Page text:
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Proprietary oil required in GM Cars?

fatherdoug

Tonto Papadapolous
Found this little blurb in the Rockauto newsletter. What a crock! :headbang:

Changing engine oil is many automotive do-it-yourselfers’ (DIY) first experience under the hood. DIY oil changes are convenient, save money, help prevent stripped oil drain plugs, and let the owner choose his favorite oil filter and oil.

DIY oil changes have faced challenges over the years. Some cities considered banning DIY oil changes to prevent disastrous pollution from used oil. Strong public support for DIY oil changes has led to good solutions, like education and mandatory oil recycling, in most places.

The latest challenge could be coming from General Motors. Traditionally, car manufacturers specify different oil weights (5W30) or broad categories like synthetic, but they all use the same oil standards (currently ILSAC GF-5 for gas engines) and leave it up to the vehicle owners or repair shops to choose their favorite oil brands.

Now GM is changing the status quo by requiring their proprietary, Dexos™ oil be used in new GM cars beginning in 2011. GM says Dexos™ offers more miles between oil changes. Skeptics say Dexos™ is probably very similar to GF-5. This proprietary oil will certainly bring licensing fees and royalties to GM. However, it might also alienate new GM car owners who discover a Dexos™ oil change is more expensive and initially only available at new car dealerships. Exclusive oil does not offer owners much cachet.
 

O'Rattlecan

Redneck Prognosticator
26,687
797
Belton, MO
Rip.......

And the moment it goes out of warranty I'd switch over to my favorite synthetic blend.

Ryan
 

Fellro

Moderator
Staff member
While not as prominent as engine oil changes, already been done on the NV transmissions in both Dodges and GM's. The oil runs around $20-30 a quart, 4 quarts required. Royal Purple is the only aftermarket gear oil that works, but would likely void warranty if said trans is still under warranty.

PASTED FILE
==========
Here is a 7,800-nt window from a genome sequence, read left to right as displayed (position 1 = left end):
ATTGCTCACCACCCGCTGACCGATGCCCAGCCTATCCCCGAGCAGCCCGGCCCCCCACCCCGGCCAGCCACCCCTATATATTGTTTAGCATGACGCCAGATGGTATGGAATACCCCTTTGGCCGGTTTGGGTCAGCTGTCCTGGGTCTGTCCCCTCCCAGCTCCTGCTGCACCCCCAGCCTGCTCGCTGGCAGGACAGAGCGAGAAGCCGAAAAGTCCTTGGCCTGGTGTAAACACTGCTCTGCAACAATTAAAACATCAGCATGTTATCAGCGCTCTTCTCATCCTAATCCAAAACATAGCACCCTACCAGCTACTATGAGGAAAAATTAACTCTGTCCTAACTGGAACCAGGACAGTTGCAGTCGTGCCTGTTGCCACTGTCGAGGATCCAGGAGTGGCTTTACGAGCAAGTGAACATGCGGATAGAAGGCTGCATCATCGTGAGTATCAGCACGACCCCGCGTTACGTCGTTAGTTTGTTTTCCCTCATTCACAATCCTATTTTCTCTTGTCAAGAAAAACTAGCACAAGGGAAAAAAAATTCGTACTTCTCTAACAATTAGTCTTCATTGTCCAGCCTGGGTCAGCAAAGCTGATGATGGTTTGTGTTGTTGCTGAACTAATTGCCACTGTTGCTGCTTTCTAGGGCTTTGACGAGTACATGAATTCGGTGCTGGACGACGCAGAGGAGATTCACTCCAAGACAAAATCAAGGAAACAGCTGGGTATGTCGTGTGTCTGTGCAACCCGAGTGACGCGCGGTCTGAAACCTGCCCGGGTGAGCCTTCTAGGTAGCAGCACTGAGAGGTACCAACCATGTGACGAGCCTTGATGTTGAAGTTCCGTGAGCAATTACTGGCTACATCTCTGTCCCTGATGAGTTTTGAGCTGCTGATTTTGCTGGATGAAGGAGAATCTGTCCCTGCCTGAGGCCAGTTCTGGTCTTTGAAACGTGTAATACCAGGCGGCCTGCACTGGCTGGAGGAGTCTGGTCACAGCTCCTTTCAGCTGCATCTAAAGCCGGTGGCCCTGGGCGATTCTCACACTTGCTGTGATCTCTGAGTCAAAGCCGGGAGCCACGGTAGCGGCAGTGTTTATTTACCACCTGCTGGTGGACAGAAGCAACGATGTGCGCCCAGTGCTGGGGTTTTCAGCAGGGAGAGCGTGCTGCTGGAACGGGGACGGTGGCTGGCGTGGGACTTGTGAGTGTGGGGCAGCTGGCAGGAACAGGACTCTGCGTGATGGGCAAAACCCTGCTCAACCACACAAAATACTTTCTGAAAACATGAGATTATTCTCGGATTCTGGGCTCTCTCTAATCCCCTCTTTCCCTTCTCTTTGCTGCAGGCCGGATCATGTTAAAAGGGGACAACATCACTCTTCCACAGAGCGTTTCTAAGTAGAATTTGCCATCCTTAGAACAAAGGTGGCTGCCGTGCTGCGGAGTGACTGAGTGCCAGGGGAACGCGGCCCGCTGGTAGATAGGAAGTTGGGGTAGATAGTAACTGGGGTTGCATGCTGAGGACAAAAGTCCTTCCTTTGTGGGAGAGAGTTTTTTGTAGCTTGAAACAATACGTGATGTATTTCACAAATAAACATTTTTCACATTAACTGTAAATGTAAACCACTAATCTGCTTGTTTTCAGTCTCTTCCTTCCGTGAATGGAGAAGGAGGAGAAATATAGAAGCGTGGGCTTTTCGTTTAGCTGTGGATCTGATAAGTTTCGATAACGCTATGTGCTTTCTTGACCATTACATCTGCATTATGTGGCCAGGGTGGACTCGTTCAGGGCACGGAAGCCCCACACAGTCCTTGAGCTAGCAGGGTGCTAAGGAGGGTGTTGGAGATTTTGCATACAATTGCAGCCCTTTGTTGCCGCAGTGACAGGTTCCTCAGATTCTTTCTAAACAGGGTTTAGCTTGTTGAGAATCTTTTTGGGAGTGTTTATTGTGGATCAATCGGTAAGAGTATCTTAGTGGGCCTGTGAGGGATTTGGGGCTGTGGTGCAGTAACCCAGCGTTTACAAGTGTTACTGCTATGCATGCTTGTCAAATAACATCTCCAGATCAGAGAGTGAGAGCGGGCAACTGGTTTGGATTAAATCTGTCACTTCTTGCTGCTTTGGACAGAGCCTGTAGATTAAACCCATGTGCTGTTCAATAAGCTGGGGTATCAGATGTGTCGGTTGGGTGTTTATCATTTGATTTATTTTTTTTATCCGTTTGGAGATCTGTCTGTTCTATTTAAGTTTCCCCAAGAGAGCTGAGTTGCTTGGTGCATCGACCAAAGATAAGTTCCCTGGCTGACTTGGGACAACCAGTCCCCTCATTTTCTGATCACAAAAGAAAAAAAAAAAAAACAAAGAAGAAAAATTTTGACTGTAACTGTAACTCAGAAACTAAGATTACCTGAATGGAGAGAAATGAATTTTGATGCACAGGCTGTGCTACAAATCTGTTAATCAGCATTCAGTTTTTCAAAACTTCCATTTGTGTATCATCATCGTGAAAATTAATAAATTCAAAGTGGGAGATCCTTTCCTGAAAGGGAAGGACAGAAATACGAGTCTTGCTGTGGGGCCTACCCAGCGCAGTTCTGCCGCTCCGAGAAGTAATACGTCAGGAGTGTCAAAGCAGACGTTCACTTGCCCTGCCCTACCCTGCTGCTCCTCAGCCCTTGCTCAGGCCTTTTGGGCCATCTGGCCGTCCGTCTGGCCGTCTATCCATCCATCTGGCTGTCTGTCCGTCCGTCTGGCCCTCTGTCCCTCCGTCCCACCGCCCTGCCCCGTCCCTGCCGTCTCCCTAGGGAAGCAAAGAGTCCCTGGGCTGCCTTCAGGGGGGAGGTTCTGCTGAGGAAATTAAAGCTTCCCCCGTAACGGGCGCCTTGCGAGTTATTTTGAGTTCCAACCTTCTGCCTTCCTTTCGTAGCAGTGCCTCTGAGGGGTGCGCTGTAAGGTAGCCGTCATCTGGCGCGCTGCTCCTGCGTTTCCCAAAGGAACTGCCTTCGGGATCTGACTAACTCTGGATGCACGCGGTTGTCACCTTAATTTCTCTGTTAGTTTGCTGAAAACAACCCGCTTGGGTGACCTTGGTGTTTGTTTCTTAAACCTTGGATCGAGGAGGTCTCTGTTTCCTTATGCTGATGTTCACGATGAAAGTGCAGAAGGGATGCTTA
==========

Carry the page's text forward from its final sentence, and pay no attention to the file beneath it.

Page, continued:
It will likely factor in to many people buying their new cars, and they may just shoot themselves in the foot with that... I know I would refuse to buy one that would be like that.
 
1,320
82
In my opinion, The manufacturer specified lubricants and filters are always better than the after market, except for high performance or racing applications, where I prefer more zinc.

So... I will continue to go to the dealership to buy the product, but will install it my self.

If cost is the concern, the dealer still isn't going to be any cheaper because they charge labor!
 

LEB Ben

Arrogant A-hole At-Large
34,919
1,124
outside your house
Rip.......

And the moment it goes out of warranty I'd switch over to my favorite synthetic blend.

Ryan

Legit question...how would they know if you weren't using their oil????? Unless they sent it off to be tested, or if it turned pink instead of black.

While not as prominent as engine oil changes, already been done on the NV transmissions in both Dodges and GM's. The oil runs around $20-30 a quart, 4 quarts required. Royal Purple is the only aftermarket gear oil that works, but would likely void warranty if said trans is still under warranty.

It will likely factor in to many people buying their new cars, and they may just shoot themselves in the foot with that... I know I would refuse to buy one that would be like that.


I realize some parts are tempermental and prefer different brands and weights...but how can a certain oil be the 'only' oil that works????
 

O'Rattlecan

Redneck Prognosticator
26,687
797
Belton, MO
Legit question...how would they know if you weren't using their oil????? Unless they sent it off to be tested, or if it turned pink instead of black.

I guess that's a question left for the professionals. At 20 bucks a quart, though, a little bit of testing dye infused wouldn't be cost prohibitive.

Ryan
 

LEB Ben

Arrogant A-hole At-Large
34,919
1,124
outside your house
I guess that's a question left for the professionals. At 20 bucks a quart, though, a little bit of testing dye infused wouldn't be cost prohibitive.